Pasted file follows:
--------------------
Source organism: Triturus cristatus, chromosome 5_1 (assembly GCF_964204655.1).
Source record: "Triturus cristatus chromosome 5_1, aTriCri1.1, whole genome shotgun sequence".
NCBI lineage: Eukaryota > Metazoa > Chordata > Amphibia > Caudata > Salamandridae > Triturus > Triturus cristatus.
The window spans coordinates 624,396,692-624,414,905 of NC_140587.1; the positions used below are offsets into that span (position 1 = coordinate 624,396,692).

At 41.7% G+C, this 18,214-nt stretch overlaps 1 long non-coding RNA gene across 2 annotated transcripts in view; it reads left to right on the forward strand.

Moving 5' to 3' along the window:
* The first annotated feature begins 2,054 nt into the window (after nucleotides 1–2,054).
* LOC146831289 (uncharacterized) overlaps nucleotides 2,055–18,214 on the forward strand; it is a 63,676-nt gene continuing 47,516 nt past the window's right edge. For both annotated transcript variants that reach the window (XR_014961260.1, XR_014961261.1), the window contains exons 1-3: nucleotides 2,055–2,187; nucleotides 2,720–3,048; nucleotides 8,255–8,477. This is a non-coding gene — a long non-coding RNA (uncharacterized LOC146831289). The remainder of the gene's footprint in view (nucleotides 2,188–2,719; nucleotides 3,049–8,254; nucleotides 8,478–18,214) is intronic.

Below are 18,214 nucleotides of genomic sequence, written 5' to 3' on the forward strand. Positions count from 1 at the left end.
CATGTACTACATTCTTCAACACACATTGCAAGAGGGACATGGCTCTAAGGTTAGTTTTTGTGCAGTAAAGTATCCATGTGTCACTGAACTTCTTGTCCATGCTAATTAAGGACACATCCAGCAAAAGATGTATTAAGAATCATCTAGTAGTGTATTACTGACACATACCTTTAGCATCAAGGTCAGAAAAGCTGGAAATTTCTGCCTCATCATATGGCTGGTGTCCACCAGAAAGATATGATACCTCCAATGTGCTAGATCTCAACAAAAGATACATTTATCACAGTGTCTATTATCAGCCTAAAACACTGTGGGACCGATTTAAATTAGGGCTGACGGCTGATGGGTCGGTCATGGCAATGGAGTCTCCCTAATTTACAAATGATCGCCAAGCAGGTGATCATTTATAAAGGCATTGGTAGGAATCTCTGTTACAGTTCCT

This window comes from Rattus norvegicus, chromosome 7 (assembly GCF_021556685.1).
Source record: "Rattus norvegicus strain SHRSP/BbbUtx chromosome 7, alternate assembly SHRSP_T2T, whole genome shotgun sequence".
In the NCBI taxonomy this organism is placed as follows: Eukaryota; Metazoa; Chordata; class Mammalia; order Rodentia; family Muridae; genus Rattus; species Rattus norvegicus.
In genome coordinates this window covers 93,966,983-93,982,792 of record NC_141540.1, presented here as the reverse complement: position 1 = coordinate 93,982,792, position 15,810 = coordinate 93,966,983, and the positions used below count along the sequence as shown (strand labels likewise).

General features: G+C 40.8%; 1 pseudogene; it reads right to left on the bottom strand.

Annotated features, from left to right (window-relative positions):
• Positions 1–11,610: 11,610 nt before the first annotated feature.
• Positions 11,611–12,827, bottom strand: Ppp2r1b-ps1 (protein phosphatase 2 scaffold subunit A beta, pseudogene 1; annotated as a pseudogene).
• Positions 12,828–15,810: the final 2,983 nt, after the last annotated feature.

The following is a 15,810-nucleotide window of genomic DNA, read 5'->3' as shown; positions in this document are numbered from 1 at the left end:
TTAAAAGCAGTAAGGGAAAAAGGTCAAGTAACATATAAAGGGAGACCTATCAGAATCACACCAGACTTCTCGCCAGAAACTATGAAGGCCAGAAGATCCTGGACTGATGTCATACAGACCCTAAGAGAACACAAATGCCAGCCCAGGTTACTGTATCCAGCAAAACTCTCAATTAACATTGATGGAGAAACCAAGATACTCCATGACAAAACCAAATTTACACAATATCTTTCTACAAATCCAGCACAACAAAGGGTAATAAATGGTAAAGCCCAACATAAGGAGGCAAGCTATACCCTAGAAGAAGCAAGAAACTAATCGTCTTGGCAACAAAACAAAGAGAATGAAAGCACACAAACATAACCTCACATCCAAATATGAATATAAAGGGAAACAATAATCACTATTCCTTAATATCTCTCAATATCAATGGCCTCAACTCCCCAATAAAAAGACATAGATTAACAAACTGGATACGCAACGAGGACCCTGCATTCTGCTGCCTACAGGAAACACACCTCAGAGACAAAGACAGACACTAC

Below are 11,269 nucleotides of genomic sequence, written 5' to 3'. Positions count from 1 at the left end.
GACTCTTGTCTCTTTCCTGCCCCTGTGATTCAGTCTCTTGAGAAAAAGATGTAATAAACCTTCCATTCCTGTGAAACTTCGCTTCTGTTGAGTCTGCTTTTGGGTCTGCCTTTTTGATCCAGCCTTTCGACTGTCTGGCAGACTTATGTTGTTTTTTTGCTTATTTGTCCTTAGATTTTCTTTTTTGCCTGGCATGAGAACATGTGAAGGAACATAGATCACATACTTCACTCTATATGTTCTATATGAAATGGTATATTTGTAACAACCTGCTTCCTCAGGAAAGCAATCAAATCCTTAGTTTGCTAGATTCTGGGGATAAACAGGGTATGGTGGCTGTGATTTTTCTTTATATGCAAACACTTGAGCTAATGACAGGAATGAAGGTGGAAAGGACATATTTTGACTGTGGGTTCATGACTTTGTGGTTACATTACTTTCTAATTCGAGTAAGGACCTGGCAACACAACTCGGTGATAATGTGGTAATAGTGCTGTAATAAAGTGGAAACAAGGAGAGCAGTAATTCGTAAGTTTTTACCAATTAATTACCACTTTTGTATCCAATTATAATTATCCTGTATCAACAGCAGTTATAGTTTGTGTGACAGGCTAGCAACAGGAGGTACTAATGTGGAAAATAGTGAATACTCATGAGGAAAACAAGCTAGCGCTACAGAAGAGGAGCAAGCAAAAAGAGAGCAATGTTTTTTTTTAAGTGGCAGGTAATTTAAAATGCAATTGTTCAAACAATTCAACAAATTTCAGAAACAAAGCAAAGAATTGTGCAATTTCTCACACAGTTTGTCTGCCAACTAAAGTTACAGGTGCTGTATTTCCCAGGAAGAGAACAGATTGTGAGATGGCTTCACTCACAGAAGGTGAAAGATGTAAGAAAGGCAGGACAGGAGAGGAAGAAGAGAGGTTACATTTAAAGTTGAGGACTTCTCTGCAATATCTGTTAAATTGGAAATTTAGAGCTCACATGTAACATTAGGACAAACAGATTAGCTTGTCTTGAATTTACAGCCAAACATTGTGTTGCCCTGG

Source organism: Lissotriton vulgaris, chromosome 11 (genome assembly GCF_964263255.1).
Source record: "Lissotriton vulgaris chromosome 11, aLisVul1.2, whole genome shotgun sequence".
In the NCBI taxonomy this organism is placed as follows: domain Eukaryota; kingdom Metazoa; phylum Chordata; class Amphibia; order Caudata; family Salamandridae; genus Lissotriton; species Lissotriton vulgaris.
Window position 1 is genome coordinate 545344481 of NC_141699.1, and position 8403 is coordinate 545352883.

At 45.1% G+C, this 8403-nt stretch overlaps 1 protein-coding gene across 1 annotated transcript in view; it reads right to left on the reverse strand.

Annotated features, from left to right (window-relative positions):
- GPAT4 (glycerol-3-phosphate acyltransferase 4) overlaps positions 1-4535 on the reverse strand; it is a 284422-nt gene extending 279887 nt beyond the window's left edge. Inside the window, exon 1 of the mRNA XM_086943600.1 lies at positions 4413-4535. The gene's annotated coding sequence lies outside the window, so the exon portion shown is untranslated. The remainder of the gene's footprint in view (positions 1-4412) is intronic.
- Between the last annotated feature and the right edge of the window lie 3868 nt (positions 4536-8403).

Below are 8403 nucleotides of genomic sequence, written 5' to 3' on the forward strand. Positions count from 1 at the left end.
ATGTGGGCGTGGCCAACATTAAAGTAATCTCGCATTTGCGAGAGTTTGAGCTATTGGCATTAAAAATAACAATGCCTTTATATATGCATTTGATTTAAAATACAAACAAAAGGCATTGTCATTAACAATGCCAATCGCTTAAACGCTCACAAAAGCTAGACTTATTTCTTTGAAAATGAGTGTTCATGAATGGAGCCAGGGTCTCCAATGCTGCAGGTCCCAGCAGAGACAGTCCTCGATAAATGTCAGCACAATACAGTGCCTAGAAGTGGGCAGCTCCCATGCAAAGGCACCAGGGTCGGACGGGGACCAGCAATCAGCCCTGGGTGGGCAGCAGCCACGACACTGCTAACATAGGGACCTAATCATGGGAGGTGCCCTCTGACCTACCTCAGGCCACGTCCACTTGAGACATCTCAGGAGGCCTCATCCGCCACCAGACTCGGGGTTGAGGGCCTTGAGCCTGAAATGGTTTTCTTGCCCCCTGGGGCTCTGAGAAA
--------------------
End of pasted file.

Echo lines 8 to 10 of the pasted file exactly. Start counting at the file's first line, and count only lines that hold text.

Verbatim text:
* LOC146831289 (uncharacterized) overlaps nucleotides 2,055–18,214 on the forward strand; it is a 63,676-nt gene continuing 47,516 nt past the window's right edge. For both annotated transcript variants that reach the window (XR_014961260.1, XR_014961261.1), the window contains exons 1-3: nucleotides 2,055–2,187; nucleotides 2,720–3,048; nucleotides 8,255–8,477. This is a non-coding gene — a long non-coding RNA (uncharacterized LOC146831289). The remainder of the gene's footprint in view (nucleotides 2,188–2,719; nucleotides 3,049–8,254; nucleotides 8,478–18,214) is intronic.

Below are 18,214 nucleotides of genomic sequence, written 5' to 3' on the forward strand. Positions count from 1 at the left end.
CATGTACTACATTCTTCAACACACATTGCAAGAGGGACATGGCTCTAAGGTTAGTTTTTGTGCAGTAAAGTATCCATGTGTCACTGAACTTCTTGTCCATGCTAATTAAGGACACATCCAGCAAAAGATGTATTAAGAATCATCTAGTAGTGTATTACTGACACATACCTTTAGCATCAAGGTCAGAAAAGCTGGAAATTTCTGCCTCATCATATGGCTGGTGTCCACCAGAAAGATATGATACCTCCAATGTGCTAGATCTCAACAAAAGATACATTTATCACAGTGTCTATTATCAGCCTAAAACACTGTGGGACCGATTTAAATTAGGGCTGACGGCTGATGGGTCGGTCATGGCAATGGAGTCTCCCTAATTTACAAATGATCGCCAAGCAGGTGATCATTTATAAAGGCATTGGTAGGAATCTCTGTTACAGTTCCT